Well, Contemporary Dance but I digress. Good news on Ena’s melanoma. It is Stage 1 meaning it hadn’t metastasized (that took me three times to spell correctly). There is no further treatment. Now we just need to get the wound on the back of her calf healed up so she can get off of crutches.
We will know more about the cardiac issues by the end of the week. The fact that the cardiologist isn’t saying, “OMG, get to urgent care immediately” makes me think that this isn’t instant death threatening. Which is kind of reassuring. Though, we would like to know what and why and what’s next.
As I said before, the things we usually do that help us get through the gray Winter (dinners out, season tickets to Seattle Rep and the Meany Center’s World Dance series) have been cancelled. Which is sad for us and heartbreaking for both of the arts organizations and the performers.
Last night we dug through YouTube and watched some Grupo Corpo. Grupo Corpo is a (are a) Brazilian contemporary dance group. Their choreography is a mix of traditional afro-brazilian dance, ballet and contemporary dance. It is very accessible. Technically, they are stunning. When the whole ensemble dances in unison – they are in unison. Skirts all settle at the same moment.
Onqotô has a laid back tango feel. Sensual and lovely. Sem Mim brings the afro-brazilian beat and rapid movement together. The physicality, fitness and energy of the dancers is amazing. Grupo Corpo is posting dance performances on their site.
Take some time out from the crazy and enjoy a world-class contemporary dance group and lose yourself in art for bit.
Last week was… challenging to say the least. Ena had surgery on Tuesday to remove a melanoma from her calf. She is now on crutches. During all of that, we discovered she has a cardiac issue too. So now we are dealing with that.
On Thursday, I had just gone to the grocery store in the hopes of not leaving the house for two weeks. Instead, we seem to running to Kaiser for tests and follow-ups every few days. When we get back from the clinic visits, we put our clothes and coats in the wash, wash our hands, then put on clean clothes.
I have set up a sanitation zone in the garage. All groceries and packages come into the garage. They sit for 24 hours if possible, then I unpack and sanitize things. If we don’t need them immediately, they sit on a shelf (dated of course) for 5 days. I’m willing to wait this out.
Every time I go out with people, I start a 5 day clock in my head. “How about today. Any symptoms?” At this rate, I never get past day three. We are back to Kaiser tomorrow morning.
From the amazing file: King Arthur Flour is out of flour and oats. There must be people who haven’t baked in 20 years who are now sitting on 50 pounds of All Purpose flour wondering if you put milk or water on it. They have it stacked in the back room on top of their 20 cases of toilet paper. Or maybe the US of A is discovering baking along with guns and beer.
There is an interesting trend according to this article. Baby chicks and seeds are sold out too. To quote:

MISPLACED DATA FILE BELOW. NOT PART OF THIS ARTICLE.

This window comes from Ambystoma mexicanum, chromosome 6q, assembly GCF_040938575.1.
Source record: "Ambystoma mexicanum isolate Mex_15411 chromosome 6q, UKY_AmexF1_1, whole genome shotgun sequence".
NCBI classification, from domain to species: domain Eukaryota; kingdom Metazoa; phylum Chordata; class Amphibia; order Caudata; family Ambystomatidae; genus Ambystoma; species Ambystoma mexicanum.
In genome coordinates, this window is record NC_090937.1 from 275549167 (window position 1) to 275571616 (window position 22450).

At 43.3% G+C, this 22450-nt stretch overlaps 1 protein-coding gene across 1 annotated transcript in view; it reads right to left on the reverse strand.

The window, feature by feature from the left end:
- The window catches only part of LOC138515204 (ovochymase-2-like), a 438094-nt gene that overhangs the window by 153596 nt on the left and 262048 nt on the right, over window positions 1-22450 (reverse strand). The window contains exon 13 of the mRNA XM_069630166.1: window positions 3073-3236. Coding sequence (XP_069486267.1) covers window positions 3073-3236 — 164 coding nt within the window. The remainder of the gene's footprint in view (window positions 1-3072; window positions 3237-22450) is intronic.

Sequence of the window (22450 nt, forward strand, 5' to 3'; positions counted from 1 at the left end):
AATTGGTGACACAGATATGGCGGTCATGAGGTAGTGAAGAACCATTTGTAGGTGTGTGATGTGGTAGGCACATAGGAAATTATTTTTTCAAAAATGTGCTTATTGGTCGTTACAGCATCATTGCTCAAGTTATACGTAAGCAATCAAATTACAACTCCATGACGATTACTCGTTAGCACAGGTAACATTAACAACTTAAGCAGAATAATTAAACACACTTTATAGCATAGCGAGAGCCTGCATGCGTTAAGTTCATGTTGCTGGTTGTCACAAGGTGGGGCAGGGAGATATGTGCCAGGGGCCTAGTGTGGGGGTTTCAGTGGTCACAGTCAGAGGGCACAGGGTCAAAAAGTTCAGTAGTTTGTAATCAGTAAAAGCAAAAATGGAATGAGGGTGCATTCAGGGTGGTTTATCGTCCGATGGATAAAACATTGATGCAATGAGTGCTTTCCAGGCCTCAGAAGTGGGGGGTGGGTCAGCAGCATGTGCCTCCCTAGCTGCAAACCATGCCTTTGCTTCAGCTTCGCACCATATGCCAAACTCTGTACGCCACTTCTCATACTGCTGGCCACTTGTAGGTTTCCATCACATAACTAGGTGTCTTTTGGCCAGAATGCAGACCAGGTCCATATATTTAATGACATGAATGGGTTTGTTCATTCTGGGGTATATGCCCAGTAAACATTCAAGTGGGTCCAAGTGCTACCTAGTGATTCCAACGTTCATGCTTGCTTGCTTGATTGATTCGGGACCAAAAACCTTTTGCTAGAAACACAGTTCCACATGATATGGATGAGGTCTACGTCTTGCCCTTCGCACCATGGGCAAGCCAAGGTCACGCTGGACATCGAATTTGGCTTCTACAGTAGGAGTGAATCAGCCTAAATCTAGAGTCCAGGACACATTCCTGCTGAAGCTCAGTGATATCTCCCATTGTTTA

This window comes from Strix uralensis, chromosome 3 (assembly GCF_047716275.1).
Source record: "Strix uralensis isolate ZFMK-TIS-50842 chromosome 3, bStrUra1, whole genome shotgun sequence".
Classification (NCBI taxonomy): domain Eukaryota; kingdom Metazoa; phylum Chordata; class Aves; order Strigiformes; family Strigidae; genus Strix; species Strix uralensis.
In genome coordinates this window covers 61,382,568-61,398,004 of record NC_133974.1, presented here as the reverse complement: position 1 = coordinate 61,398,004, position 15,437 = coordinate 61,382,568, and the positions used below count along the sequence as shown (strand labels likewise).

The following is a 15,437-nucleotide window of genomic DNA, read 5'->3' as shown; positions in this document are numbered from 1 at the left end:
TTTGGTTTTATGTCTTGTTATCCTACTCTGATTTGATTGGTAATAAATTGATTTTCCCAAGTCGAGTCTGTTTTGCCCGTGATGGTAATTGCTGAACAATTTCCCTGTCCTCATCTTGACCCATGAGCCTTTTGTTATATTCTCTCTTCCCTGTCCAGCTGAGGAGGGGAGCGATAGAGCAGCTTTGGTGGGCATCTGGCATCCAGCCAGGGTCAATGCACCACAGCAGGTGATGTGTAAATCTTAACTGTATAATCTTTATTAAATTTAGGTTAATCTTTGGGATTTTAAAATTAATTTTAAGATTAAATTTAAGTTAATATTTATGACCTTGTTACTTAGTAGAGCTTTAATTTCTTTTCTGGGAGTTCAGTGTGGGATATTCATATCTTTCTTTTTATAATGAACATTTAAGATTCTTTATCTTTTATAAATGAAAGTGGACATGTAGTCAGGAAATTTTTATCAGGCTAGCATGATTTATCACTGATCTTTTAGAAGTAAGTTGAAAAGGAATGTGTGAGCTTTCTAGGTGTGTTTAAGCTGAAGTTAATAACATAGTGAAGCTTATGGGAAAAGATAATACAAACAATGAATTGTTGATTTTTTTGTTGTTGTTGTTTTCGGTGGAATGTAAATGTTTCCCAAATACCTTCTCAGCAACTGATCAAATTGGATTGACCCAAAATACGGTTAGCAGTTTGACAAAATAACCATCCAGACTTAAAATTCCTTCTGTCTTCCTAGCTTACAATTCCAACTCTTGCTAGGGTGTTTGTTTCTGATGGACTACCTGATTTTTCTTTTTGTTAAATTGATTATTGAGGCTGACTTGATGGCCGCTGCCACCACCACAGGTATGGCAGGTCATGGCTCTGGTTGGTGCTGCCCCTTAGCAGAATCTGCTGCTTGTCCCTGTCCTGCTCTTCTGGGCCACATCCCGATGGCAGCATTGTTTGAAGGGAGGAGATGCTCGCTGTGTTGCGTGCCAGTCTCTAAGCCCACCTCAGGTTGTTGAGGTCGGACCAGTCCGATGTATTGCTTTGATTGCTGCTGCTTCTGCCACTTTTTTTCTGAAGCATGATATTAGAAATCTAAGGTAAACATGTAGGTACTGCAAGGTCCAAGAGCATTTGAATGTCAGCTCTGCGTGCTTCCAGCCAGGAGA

“People are panic-buying chickens like they did toilet paper,” said Tom Watkins, the vice president of the company [Murry McMurry Hatchery].
People are heading back to the land and self-sufficiency. As the article says, “a new Victory Garden era”?
Finally, there is some light at the end of tunnel, at least in Washington. It appears we are bending the curve and getting towards a constant rate of new cases. We are NOT done with SARS-CoV-2 but we are getting out of crisis and more into maintenance. According to this prediction, the peak will hit us around April 17th. That doesn’t mean the end but it does mean that we can keep up the good (stay at home and 6 feet away from everyone) work and not have this get any worse.
To use a baseball analogy, which Brian McDonald of MOR Associates say I should never do: It is a home game. The visitors scored seven runs in the top of the first inning. We scored 4 runs to get back in the game. The games not over but at least we have a swinging chance.
Stay and healthy. Have a video conference dinner with friends. Buy some chickens and plant some seeds.
Yesterday, we went to the grocery store in the morning. The store workers look frazzled and worried (like us all). I love our store and the workers there. When this is all over, I can’t wait to go up to each and everyone one of them and tell them how much we appreciated them.
After shopping, and using hand sanitizer, and washing our hands a bunch of times; we decided to get out of the house and go for a walk a Magnusson Park. It is a large open space but it was full of people. We were trekking off the paths to try to stay away from other people. That was probably the last time we do that for quite a while.
I swing between “OMG, We should have bought 6 dozen eggs and enough food that we won’t have to leave the house for 6 months” to “the risk to Ena and me personally is fairly low and we are doing what we can do… all we really can do is let this pass… what will be, will be“. I can do this switch several times in an hour. It is crazy making. [Did I mention that I was thinking that my next house would also be a giant autoclave?]
Yesterday evening, Christy called. Sometimes you don’t know what will help until it happens. It was great to chat with her. She is the CIO at our Bothell campus. Christy has been in full-time fire drill since this started trying to get the Bothell campus switched over to on-line learning – suddenly hearing from faculty who said (only recently) that they would never, in their life, teach on line.
She asked bluntly why was I so freaked out. I had to say, “It is just a perfect storm for anxiety”. Which is an admission that anxiety is running around being irrational… not me. I have a name for my anxiety when it is getting problematic. I call it Loki – the Norse God of Trouble. When anxiety pops up, I will say to myself, “Shut up Loki. Your not helping.” Guess I need to say that more.
Maybe we will follow the best case scenario in this NY Times article. COVID-19 might mutate and die out like SARS. It might go into seasonal reduction like flu. There are some promising anti-virals out there that might help the sickest survive. We might be back to something more normal by June. I hold onto this vision of a possible future (while planning for the worst).
Chris Hadfield has good advice. After all, the guy has been isolated in a dangerous environment before.